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Friday January 21st, 2022
Bonds & Forex

Sri Lanka slaps price controls on forex swaps despite tight dollar liquidity

ECONOMYNEXT – Sri Lanka has placed a ceiling rate on interbank foreign exchange swaps despite there being no dollar liquidity window for banks in a severe liquidity crunch, in the latest control slapped on financial markets hit by forex shortages from liquidity injections.

Sri Lanka banks face severe dollar funding crunches either after paying for essential import bills ending up with a negative net open exposure or buying dollar denominated assets like Sri Lanka Development Bonds.

With credit downgrades hitting funding lines, banks borrowed dollars at rates as much as 50 percent to cover themselves in recent weeks.

“Considering recent excessive volatility observed in the USD/LKR domestic swap market, and to ensure orderly conduct of the same, licensed banks are hereby instructed to execute USD/LKR swap transactions, subject to a maximum USD interest rate of 10 per cent per annum,” the central bank said in a direction issued on

“Accordingly, the USD/LKR swap points shall be prorated based on the above benchmark USD interest rate for the respective tenors until further notice.”

Banks will now have to be even more cautious in paying for import bills and rolling over Sri Lanka Development Bonds, market participants said.

A state bank in particular is in severe dollar crunch for funding purposes.

The central bank claimed powers under the Monetary Law Act in slapping the price control which market participants say effectively cuts off the final dollar funding line to banks.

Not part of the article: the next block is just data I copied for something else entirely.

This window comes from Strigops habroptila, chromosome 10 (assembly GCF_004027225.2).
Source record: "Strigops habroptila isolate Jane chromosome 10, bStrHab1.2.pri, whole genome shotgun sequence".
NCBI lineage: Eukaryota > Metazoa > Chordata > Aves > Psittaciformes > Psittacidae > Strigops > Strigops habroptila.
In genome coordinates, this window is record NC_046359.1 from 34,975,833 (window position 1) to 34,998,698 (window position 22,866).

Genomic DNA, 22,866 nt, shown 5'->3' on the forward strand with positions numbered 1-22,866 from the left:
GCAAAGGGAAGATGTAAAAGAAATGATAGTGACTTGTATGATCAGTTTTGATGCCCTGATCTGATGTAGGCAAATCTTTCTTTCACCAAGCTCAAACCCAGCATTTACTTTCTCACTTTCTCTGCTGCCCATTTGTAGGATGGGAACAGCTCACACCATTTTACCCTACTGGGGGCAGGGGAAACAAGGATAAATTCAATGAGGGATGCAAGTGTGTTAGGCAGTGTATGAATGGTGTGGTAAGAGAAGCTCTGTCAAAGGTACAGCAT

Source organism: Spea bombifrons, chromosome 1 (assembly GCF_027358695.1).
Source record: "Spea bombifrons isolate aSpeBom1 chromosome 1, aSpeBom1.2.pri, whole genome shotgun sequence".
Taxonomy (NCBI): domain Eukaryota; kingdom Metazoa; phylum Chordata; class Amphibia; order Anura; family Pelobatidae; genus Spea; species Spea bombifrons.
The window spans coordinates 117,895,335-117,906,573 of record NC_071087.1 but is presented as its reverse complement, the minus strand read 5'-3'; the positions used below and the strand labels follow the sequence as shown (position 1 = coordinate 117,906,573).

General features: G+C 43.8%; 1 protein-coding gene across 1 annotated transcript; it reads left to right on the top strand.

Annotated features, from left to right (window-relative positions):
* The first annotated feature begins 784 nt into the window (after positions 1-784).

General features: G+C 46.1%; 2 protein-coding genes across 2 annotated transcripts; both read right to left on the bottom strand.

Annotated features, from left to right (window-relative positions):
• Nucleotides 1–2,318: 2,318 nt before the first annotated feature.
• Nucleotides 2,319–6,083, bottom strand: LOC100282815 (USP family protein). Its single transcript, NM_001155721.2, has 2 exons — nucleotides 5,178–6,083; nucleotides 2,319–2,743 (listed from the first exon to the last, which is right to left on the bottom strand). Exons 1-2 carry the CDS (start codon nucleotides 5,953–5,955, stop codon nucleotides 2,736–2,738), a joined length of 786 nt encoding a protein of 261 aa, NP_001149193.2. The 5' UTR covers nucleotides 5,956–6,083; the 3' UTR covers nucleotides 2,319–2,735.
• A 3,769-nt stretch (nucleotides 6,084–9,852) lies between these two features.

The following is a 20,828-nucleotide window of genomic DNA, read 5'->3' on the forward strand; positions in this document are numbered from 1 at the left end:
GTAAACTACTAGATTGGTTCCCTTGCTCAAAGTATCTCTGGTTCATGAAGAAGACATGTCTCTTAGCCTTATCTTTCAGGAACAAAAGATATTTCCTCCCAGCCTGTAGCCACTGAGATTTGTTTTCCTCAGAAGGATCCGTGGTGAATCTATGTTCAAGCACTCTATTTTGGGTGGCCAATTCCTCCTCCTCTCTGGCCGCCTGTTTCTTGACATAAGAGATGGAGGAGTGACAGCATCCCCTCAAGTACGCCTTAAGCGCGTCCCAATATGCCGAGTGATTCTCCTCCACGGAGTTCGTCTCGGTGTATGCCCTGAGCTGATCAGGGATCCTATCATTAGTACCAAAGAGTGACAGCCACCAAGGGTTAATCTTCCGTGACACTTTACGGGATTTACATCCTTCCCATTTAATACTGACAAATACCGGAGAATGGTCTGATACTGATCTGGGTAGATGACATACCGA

Separately price controls were also placed on dollar deposits.

Sri Lanka interbank dollar funding costs shoot towards 50-pct

Sri Lanka central bank controls dollar deposit rates amid currency crisis

However there is no dollar liquidity window for banks to cover funding gaps.

Sri Lanka’s dollar yields have risen sharply as liquidity tightened after downgrades and counterparty risks rose.

Sri Lanka is currently facing a currency crisis due to low interest rates enforced with liquidity injections.

During the ousted ‘Yahapalana’ administration when the currency collapsed from 131 to 181 in two crises, deposit rate controls were slapped on rupee deposits of hapless savers after printing money to bust the currency peg and drive inflation up.

The rupee is now on a 200 to the US dollar peg which has lost credibility and parallel exchange rates are around 250 to the dollar.

In 1950 a classical analyst writing in the London-based The Banker magazine warned of things to come when a money printing central bank with was set up with other sweeping powers.

“It will be obvious from this summary that the new Monetary Board is going to be given almost unlimited power of control over the banking system of Ceylon-a power which, if misused, could do irreparable harm to the island’s economy,” the analyst wrote.

“The experience of the next few years will be watched with inter~st to see whether the Ceylon experiment will indeed show the rest of the Empire the way that a developing economy should take to free itself from the as yet ungauged disadvantages of the Currency Board system or whether it will merely provide another example of the tangled skein so often woven by those who set out with the good intention of making finance ” the servant instead of the master of the people “.

Already the dollar forward market had been killed for bank customers and a series of foreign exchange controls are in place. (Colombo/Jan02/2021)

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